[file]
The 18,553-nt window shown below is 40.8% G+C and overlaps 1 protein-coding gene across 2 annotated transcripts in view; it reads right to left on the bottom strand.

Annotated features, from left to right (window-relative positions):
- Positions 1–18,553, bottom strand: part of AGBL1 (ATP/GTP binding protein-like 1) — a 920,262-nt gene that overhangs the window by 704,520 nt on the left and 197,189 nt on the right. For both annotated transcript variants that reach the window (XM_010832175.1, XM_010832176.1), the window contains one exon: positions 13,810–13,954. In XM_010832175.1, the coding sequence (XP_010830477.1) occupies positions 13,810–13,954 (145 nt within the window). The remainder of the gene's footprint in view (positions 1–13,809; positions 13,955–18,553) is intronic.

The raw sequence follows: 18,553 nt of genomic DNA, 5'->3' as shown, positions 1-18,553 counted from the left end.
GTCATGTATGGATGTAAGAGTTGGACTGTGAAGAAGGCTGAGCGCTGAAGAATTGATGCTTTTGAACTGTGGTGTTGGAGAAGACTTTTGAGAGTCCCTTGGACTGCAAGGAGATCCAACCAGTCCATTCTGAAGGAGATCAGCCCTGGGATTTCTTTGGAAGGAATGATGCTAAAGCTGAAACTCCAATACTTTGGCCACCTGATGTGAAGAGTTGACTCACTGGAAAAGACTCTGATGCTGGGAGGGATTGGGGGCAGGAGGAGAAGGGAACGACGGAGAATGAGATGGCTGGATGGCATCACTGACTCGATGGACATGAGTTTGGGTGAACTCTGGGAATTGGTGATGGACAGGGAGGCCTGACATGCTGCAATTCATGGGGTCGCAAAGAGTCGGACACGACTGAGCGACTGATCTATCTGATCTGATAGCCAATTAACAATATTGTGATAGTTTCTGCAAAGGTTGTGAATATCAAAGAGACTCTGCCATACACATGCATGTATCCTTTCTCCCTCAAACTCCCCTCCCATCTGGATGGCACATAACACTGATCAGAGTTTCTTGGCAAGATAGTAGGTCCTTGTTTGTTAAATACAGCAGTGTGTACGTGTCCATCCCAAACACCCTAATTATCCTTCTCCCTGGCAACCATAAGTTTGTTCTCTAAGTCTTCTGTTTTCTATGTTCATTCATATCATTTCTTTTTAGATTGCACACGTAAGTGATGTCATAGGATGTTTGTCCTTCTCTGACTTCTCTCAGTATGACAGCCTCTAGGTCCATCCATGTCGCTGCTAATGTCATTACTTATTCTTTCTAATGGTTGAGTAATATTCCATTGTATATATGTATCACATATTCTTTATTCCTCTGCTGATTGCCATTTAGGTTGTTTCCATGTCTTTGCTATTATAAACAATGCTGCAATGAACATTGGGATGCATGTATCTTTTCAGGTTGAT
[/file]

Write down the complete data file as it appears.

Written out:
The 18,553-nt window shown below is 40.8% G+C and overlaps 1 protein-coding gene across 2 annotated transcripts in view; it reads right to left on the bottom strand.

Annotated features, from left to right (window-relative positions):
- Positions 1–18,553, bottom strand: part of AGBL1 (ATP/GTP binding protein-like 1) — a 920,262-nt gene that overhangs the window by 704,520 nt on the left and 197,189 nt on the right. For both annotated transcript variants that reach the window (XM_010832175.1, XM_010832176.1), the window contains one exon: positions 13,810–13,954. In XM_010832175.1, the coding sequence (XP_010830477.1) occupies positions 13,810–13,954 (145 nt within the window). The remainder of the gene's footprint in view (positions 1–13,809; positions 13,955–18,553) is intronic.

The raw sequence follows: 18,553 nt of genomic DNA, 5'->3' as shown, positions 1-18,553 counted from the left end.
GTCATGTATGGATGTAAGAGTTGGACTGTGAAGAAGGCTGAGCGCTGAAGAATTGATGCTTTTGAACTGTGGTGTTGGAGAAGACTTTTGAGAGTCCCTTGGACTGCAAGGAGATCCAACCAGTCCATTCTGAAGGAGATCAGCCCTGGGATTTCTTTGGAAGGAATGATGCTAAAGCTGAAACTCCAATACTTTGGCCACCTGATGTGAAGAGTTGACTCACTGGAAAAGACTCTGATGCTGGGAGGGATTGGGGGCAGGAGGAGAAGGGAACGACGGAGAATGAGATGGCTGGATGGCATCACTGACTCGATGGACATGAGTTTGGGTGAACTCTGGGAATTGGTGATGGACAGGGAGGCCTGACATGCTGCAATTCATGGGGTCGCAAAGAGTCGGACACGACTGAGCGACTGATCTATCTGATCTGATAGCCAATTAACAATATTGTGATAGTTTCTGCAAAGGTTGTGAATATCAAAGAGACTCTGCCATACACATGCATGTATCCTTTCTCCCTCAAACTCCCCTCCCATCTGGATGGCACATAACACTGATCAGAGTTTCTTGGCAAGATAGTAGGTCCTTGTTTGTTAAATACAGCAGTGTGTACGTGTCCATCCCAAACACCCTAATTATCCTTCTCCCTGGCAACCATAAGTTTGTTCTCTAAGTCTTCTGTTTTCTATGTTCATTCATATCATTTCTTTTTAGATTGCACACGTAAGTGATGTCATAGGATGTTTGTCCTTCTCTGACTTCTCTCAGTATGACAGCCTCTAGGTCCATCCATGTCGCTGCTAATGTCATTACTTATTCTTTCTAATGGTTGAGTAATATTCCATTGTATATATGTATCACATATTCTTTATTCCTCTGCTGATTGCCATTTAGGTTGTTTCCATGTCTTTGCTATTATAAACAATGCTGCAATGAACATTGGGATGCATGTATCTTTTCAGGTTGAT